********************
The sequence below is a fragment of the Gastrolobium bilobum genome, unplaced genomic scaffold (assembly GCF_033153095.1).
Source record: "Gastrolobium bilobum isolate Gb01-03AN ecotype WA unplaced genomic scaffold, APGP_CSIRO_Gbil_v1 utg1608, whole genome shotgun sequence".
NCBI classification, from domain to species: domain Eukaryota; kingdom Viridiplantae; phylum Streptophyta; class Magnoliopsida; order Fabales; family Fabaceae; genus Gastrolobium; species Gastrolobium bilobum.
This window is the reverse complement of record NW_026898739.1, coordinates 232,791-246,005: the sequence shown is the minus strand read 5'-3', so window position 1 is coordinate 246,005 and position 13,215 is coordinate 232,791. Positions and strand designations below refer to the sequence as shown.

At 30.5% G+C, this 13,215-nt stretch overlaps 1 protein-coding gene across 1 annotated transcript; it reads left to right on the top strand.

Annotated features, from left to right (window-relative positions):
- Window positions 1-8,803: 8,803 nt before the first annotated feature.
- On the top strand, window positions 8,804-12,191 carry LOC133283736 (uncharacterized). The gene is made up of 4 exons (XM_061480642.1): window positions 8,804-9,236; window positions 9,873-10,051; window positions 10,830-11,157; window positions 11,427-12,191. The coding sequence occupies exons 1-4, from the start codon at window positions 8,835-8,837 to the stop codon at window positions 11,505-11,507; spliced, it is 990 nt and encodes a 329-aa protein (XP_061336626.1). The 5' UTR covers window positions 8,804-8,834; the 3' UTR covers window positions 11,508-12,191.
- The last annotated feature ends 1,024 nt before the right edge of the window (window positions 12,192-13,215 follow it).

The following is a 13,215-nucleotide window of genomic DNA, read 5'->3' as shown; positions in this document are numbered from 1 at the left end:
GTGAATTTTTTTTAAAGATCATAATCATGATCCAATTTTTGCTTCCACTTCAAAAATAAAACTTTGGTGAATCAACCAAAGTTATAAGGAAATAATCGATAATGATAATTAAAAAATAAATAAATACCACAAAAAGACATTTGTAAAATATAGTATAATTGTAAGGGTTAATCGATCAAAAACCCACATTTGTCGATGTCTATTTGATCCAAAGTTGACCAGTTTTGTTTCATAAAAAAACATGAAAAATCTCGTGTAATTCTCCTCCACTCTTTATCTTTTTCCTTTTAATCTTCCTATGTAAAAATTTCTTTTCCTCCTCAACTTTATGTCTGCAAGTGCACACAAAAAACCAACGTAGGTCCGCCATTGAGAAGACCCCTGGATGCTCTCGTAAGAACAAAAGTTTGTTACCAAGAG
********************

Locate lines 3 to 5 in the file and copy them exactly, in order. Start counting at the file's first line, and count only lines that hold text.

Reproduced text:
NCBI classification, from domain to species: domain Eukaryota; kingdom Viridiplantae; phylum Streptophyta; class Magnoliopsida; order Fabales; family Fabaceae; genus Gastrolobium; species Gastrolobium bilobum.
This window is the reverse complement of record NW_026898739.1, coordinates 232,791-246,005: the sequence shown is the minus strand read 5'-3', so window position 1 is coordinate 246,005 and position 13,215 is coordinate 232,791. Positions and strand designations below refer to the sequence as shown.

At 30.5% G+C, this 13,215-nt stretch overlaps 1 protein-coding gene across 1 annotated transcript; it reads left to right on the top strand.